Dublin City Council

Fingal County Council

South Dublin County Council

Dún Laoghaire Rathdown County Council

This document provides general information on the Dublin economy. It is not intended to be used as a basis for any particular course of action or as a substitute for financial advice. The document is produced independently by DKM Economic Consultants; the views and opinions expressed are those of the relevant author, and do not necessarily reflect the views of the Dublin Local Authorities. The Dublin Local Authorities disclaim all liability in connection with any action that may be taken in reliance of this document, and for any error, deficiency, flaw or omission contained in it.

2 //


ECONOMY

GLOBAL ECONOMY

NATIONAL ECONOMY

After a significant wobble in late 2015/early 2016, global markets have recovered and stabilised somewhat. Meanwhile, the IMF, in its latest Outlook, expects growth in 2016 to match the levels of 2015, and to accelerate marginally in 2017. The IMF notes however that there are heightened downside risks to their forecasts, around continued weakness in developed economies, vulnerabilities in emerging markets, the impact of prolonged oil price weakness on producer countries, the risk that China will not successfully rebalance, and geopolitical risks. The global economy also remains dependent on broadly accommodative monetary policy across the developed world, as governments everywhere struggle with fiscal challenges.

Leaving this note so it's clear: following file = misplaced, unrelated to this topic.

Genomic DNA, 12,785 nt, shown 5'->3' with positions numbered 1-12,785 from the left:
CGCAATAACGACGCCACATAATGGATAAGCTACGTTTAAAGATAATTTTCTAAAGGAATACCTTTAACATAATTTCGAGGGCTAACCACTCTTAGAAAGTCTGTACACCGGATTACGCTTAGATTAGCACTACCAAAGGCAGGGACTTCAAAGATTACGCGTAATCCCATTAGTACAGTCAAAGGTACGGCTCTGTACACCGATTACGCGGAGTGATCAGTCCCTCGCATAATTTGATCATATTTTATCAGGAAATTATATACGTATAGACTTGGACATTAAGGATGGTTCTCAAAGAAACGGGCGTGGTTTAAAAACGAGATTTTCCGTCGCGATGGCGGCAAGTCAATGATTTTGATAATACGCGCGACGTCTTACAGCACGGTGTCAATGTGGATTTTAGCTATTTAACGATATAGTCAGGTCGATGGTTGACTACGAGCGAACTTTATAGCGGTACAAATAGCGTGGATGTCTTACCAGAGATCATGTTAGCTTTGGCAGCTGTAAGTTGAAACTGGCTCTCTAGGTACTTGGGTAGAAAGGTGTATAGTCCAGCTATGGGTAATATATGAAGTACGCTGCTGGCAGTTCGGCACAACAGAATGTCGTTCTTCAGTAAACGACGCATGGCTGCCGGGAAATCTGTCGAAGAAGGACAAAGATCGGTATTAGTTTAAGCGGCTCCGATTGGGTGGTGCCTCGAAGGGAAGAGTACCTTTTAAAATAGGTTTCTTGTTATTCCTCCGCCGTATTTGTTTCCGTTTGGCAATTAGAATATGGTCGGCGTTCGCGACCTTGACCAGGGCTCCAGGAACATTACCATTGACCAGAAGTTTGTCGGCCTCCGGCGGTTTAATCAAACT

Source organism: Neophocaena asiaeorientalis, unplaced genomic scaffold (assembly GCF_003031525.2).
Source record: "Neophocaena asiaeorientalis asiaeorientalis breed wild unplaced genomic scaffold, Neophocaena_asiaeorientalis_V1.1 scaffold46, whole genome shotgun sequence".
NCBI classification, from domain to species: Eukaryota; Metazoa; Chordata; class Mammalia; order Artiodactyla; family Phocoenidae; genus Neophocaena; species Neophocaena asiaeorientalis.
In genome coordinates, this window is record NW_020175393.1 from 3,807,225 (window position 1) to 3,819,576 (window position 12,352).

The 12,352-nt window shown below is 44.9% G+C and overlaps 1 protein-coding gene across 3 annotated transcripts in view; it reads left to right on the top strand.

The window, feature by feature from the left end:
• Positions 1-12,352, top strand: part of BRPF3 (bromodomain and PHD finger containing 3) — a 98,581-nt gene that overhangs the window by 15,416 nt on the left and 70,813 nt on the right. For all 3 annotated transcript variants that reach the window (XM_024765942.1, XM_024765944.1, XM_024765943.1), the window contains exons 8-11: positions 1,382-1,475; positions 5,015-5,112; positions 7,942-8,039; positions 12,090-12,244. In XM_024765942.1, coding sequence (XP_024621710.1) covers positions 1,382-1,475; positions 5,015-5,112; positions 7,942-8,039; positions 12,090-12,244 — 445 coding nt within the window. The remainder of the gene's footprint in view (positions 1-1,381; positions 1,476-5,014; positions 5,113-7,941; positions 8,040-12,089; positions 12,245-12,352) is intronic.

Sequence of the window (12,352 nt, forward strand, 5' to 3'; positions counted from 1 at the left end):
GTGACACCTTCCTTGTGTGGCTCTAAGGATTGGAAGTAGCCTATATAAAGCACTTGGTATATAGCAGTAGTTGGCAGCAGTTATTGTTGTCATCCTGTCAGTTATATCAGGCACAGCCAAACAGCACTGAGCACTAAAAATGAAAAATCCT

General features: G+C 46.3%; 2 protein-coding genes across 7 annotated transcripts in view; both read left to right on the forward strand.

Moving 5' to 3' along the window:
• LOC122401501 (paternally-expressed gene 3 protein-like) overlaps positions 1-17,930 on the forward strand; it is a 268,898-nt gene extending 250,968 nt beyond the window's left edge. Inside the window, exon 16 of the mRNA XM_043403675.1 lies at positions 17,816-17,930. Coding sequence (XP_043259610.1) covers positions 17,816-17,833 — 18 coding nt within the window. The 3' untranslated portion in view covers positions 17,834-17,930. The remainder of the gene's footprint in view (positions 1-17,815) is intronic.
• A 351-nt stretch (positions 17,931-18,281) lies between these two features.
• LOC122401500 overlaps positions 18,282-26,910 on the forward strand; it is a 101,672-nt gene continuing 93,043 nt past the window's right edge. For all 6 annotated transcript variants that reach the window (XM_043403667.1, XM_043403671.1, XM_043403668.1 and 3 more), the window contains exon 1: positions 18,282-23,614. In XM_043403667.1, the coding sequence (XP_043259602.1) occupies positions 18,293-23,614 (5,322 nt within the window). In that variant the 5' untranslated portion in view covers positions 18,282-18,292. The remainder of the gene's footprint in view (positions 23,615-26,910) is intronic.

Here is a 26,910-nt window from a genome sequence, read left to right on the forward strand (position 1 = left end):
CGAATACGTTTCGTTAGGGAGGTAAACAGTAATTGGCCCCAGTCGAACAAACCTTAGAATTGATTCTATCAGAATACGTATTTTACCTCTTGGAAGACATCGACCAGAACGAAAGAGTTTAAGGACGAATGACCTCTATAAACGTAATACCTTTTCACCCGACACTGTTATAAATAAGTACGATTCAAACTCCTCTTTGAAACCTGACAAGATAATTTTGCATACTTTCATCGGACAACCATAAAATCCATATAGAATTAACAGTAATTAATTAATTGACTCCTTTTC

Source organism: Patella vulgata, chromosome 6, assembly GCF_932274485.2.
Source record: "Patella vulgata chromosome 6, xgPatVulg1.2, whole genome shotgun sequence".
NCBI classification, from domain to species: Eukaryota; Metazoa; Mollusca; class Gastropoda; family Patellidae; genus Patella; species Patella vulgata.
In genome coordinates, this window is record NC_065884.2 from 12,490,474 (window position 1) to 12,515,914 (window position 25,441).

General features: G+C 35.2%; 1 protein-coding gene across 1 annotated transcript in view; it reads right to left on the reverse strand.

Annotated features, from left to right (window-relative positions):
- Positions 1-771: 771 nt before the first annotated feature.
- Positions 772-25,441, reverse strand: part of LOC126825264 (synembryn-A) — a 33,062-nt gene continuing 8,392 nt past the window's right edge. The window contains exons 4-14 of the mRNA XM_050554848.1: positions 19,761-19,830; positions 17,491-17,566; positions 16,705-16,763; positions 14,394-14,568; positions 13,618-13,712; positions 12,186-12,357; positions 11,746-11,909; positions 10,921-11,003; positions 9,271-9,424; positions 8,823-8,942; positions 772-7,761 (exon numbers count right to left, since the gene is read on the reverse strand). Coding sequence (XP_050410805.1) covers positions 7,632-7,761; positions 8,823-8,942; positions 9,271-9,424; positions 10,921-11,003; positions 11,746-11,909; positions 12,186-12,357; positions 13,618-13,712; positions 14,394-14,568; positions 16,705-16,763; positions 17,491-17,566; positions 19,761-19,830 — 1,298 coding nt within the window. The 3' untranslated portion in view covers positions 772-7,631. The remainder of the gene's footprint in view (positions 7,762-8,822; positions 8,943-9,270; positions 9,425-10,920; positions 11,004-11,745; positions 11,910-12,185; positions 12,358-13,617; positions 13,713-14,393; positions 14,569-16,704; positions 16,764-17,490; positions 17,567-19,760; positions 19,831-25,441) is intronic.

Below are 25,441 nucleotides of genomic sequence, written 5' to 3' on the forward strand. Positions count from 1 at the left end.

Despite the uncertainties in the external environment (mainly continued Eurozone weakness and the aforementioned possibility of ‘Brexit’) the Irish economy continues its robust recovery, and remains the star performer in Europe. The latest estimates for 2015 indicate that GDP grew by a remarkable 7.8% – a rate that hasn’t been seen since the year 2000. While the economy is undoubtedly growing strongly, there are a number of extraneous factors that may be boosting this figure, mostly relating to the activities of multinationals, including tax-motivated ‘inversions’. Recent moves by the White House may have stemmed that flow, however, judging by the abandonment of the Pfizer-Allergan merger. Notwithstanding this, the Irish economy is on a solid growth path. Unemployment continues to fall, with improvement spread around the country (albeit assisted to some degree by increasing inward commuting to Dublin). Personal consumption meanwhile is growing (see chart), boosted by rising employment and tax reductions. personal consumption 2007-2017f (€ million, constant prices) 98,000